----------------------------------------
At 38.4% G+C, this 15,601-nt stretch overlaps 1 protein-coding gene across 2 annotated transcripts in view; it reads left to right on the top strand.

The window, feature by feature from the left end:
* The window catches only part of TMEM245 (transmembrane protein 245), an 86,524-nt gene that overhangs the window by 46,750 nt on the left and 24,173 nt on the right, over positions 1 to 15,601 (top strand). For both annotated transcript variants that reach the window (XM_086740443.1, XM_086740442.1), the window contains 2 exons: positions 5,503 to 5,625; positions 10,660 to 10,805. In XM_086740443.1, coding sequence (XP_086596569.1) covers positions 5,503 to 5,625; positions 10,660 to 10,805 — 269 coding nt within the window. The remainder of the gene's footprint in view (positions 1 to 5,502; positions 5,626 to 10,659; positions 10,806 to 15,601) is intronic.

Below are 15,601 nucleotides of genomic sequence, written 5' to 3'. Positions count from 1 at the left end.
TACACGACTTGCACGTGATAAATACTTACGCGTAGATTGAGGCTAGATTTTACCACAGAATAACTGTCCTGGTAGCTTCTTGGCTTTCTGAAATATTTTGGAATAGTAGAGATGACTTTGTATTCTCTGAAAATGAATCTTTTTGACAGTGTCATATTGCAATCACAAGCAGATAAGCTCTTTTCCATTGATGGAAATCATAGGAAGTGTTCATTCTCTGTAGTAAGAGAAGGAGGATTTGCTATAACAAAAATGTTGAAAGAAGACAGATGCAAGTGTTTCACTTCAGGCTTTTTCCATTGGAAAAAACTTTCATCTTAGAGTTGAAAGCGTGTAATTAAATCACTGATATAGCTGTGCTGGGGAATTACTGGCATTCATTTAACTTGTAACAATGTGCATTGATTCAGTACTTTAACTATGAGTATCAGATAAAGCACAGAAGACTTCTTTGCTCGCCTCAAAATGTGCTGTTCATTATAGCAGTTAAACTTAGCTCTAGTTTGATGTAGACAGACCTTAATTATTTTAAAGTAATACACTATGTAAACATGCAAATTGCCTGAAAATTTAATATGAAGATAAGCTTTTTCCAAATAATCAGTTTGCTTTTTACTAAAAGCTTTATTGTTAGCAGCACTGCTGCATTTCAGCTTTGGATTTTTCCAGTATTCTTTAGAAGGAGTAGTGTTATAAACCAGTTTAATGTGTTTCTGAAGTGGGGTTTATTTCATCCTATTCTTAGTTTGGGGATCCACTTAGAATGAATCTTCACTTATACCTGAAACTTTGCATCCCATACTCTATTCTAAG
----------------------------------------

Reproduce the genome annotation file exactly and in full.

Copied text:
At 38.4% G+C, this 15,601-nt stretch overlaps 1 protein-coding gene across 2 annotated transcripts in view; it reads left to right on the top strand.

The window, feature by feature from the left end:
* The window catches only part of TMEM245 (transmembrane protein 245), an 86,524-nt gene that overhangs the window by 46,750 nt on the left and 24,173 nt on the right, over positions 1 to 15,601 (top strand). For both annotated transcript variants that reach the window (XM_086740443.1, XM_086740442.1), the window contains 2 exons: positions 5,503 to 5,625; positions 10,660 to 10,805. In XM_086740443.1, coding sequence (XP_086596569.1) covers positions 5,503 to 5,625; positions 10,660 to 10,805 — 269 coding nt within the window. The remainder of the gene's footprint in view (positions 1 to 5,502; positions 5,626 to 10,659; positions 10,806 to 15,601) is intronic.

Below are 15,601 nucleotides of genomic sequence, written 5' to 3'. Positions count from 1 at the left end.
TACACGACTTGCACGTGATAAATACTTACGCGTAGATTGAGGCTAGATTTTACCACAGAATAACTGTCCTGGTAGCTTCTTGGCTTTCTGAAATATTTTGGAATAGTAGAGATGACTTTGTATTCTCTGAAAATGAATCTTTTTGACAGTGTCATATTGCAATCACAAGCAGATAAGCTCTTTTCCATTGATGGAAATCATAGGAAGTGTTCATTCTCTGTAGTAAGAGAAGGAGGATTTGCTATAACAAAAATGTTGAAAGAAGACAGATGCAAGTGTTTCACTTCAGGCTTTTTCCATTGGAAAAAACTTTCATCTTAGAGTTGAAAGCGTGTAATTAAATCACTGATATAGCTGTGCTGGGGAATTACTGGCATTCATTTAACTTGTAACAATGTGCATTGATTCAGTACTTTAACTATGAGTATCAGATAAAGCACAGAAGACTTCTTTGCTCGCCTCAAAATGTGCTGTTCATTATAGCAGTTAAACTTAGCTCTAGTTTGATGTAGACAGACCTTAATTATTTTAAAGTAATACACTATGTAAACATGCAAATTGCCTGAAAATTTAATATGAAGATAAGCTTTTTCCAAATAATCAGTTTGCTTTTTACTAAAAGCTTTATTGTTAGCAGCACTGCTGCATTTCAGCTTTGGATTTTTCCAGTATTCTTTAGAAGGAGTAGTGTTATAAACCAGTTTAATGTGTTTCTGAAGTGGGGTTTATTTCATCCTATTCTTAGTTTGGGGATCCACTTAGAATGAATCTTCACTTATACCTGAAACTTTGCATCCCATACTCTATTCTAAG